Apprentice Terridon comes down the front steps of Marion Hall and stands still. He meets her eyes, but instead of giving her the usual playful expression, he is sober. She gives him a questioning look. He shakes his head, Not now, and fixes his attention on the Courtyard. He is waiting for their guests to leave as well, but for a different reason.
Something is wrong.
* * *
The line of Chanters meanders out of the long building and curls around the circular courtyard, which buzzes with the speculative whispers of those waiting. Inside, Sage Mylas is rumored to be lying on his bed, sick and nearly dying. The Phoenix is bringing its egg of ash tonight. As Head of one of the seven branches of the Order, Sage Mylas must be at the Rock of Light to collect their share of ash for their branch. He should already be on his way. “Who will bring the ash?” a young Chanter nearby whispers. Apprentice Terridon, Nashua thinks. Someone nearby offers this same theory. Apprentice Terridon is a worthy candidate, but it should be Sage Mylas’ privilege. They are silent with the unfairness of it all.
From the front of the line a solitary voice begins to sing; the rest join in. Without fresh ash for their horns there is no magic in the song to carry it to the hearts and minds of the listeners, but it matters not. Music has a power all its own. The Chanters sing the Miller’s Ballad, which tells of the Miller’s daughter lying sick in her bed. Her mother nurses the delicate child as the father stands helplessly by, singing his daughter a song in hopes that it will heal her. The Miller’s Ballad ends without saying whether or not the child lives. It is a song for the sick. A beacon of hope for those who go on to get well. A tender farewell for those who slip to the other side.
Nashua’s throat tightens; her companions finish the song without her.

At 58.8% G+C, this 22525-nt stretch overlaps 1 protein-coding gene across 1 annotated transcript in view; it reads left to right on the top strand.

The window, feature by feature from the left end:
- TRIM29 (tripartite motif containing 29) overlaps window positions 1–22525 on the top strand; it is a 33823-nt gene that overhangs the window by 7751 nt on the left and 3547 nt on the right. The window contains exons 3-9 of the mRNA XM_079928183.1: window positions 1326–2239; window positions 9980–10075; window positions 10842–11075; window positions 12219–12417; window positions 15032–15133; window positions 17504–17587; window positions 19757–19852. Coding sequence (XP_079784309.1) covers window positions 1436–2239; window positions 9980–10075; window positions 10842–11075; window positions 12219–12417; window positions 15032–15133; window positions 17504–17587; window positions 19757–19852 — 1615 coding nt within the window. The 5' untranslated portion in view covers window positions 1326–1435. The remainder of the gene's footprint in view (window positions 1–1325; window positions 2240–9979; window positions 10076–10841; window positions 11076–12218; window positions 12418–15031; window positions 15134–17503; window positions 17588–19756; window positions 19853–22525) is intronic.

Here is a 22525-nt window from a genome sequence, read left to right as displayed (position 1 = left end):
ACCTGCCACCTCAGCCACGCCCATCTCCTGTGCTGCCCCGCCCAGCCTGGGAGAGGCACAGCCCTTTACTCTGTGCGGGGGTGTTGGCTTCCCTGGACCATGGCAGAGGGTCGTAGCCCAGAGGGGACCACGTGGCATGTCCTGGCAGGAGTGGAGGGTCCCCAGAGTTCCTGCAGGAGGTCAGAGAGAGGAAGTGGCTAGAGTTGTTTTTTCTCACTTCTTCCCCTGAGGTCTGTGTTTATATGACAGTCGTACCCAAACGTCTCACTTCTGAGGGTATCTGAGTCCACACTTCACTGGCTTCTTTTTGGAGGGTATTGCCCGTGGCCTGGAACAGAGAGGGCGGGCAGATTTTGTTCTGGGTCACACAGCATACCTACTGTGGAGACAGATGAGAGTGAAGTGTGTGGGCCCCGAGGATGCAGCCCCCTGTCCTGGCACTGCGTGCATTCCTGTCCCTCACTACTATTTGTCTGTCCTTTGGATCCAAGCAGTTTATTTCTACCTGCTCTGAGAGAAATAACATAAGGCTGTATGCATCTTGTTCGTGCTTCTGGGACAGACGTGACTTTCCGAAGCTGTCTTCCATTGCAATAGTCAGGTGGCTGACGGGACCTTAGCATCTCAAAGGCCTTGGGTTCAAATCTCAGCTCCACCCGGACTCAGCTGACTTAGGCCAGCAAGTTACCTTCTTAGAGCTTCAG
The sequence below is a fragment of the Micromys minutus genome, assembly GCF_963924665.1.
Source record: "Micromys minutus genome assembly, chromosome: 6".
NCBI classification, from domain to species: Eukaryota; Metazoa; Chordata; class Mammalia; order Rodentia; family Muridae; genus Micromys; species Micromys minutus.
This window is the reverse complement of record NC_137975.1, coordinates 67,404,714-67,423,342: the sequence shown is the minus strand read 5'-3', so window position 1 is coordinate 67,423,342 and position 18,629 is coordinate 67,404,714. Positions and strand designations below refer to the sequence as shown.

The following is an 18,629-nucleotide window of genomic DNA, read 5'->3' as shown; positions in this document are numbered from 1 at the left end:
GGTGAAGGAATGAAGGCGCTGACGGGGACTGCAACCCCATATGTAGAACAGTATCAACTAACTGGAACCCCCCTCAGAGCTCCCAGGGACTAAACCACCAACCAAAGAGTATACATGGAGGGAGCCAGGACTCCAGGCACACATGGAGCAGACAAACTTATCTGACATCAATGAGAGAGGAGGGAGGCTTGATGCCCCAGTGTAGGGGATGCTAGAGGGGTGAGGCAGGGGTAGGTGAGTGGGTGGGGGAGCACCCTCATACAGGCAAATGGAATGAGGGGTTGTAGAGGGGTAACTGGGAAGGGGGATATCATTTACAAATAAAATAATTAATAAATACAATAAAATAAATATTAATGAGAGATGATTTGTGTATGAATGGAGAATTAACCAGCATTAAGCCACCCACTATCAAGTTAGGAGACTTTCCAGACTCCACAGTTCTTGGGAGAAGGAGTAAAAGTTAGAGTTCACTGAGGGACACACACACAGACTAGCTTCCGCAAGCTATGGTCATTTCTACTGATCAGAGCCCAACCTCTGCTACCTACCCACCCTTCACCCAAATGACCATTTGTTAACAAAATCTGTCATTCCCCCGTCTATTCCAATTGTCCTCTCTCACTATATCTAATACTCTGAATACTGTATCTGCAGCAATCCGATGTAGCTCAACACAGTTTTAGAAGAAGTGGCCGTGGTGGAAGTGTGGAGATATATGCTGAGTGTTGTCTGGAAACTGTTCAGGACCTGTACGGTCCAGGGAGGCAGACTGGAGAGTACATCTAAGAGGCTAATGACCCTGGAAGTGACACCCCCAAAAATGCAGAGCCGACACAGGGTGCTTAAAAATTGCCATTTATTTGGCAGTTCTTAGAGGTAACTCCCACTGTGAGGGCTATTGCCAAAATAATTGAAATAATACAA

Lindall comes out of the building and his sober expression quiets the crowd. Nashua reaches toward him but stays in her place when he notices and joins her. Her husband is the first of the higher-ranking members she has seen since Apprentice Terridon first summoned them to Sage Mylas’ residence. Nashua is not the only one eager to hear news and several people form a circle around them.
Lindall looks at Nashua and takes a deep breath.
“Is he truly sick?” she asks.
Lindall nods. “Very, but he may yet recover. He is fighting. I think we can hope.”
She wants to hope but worries anyway. “Is he saying his goodbyes? Does he think it his time?”
“No. He is picking his delegate to the Rock of Light.”
Their little audience gasps.
“Apprentice Terridon,” Nashua says.
“It seems not to be.”
“It must be,” she insists.
“I am fairly certain it is not,” and his tone is the firm tone of her husband. Nashua answers with silence but a young Chanter speaks up.
“Not I,” Lindall replies. “Whatever I said, it was not what he was looking for.” Several people press him for more information at once and he stills them with his hand. “He will ask you a question and you will give your answer.”
“What is the question?” Nashua asks.
“I suspect it is different for each of us,” Lindall says.
This gets the little circle pondering and he walks on.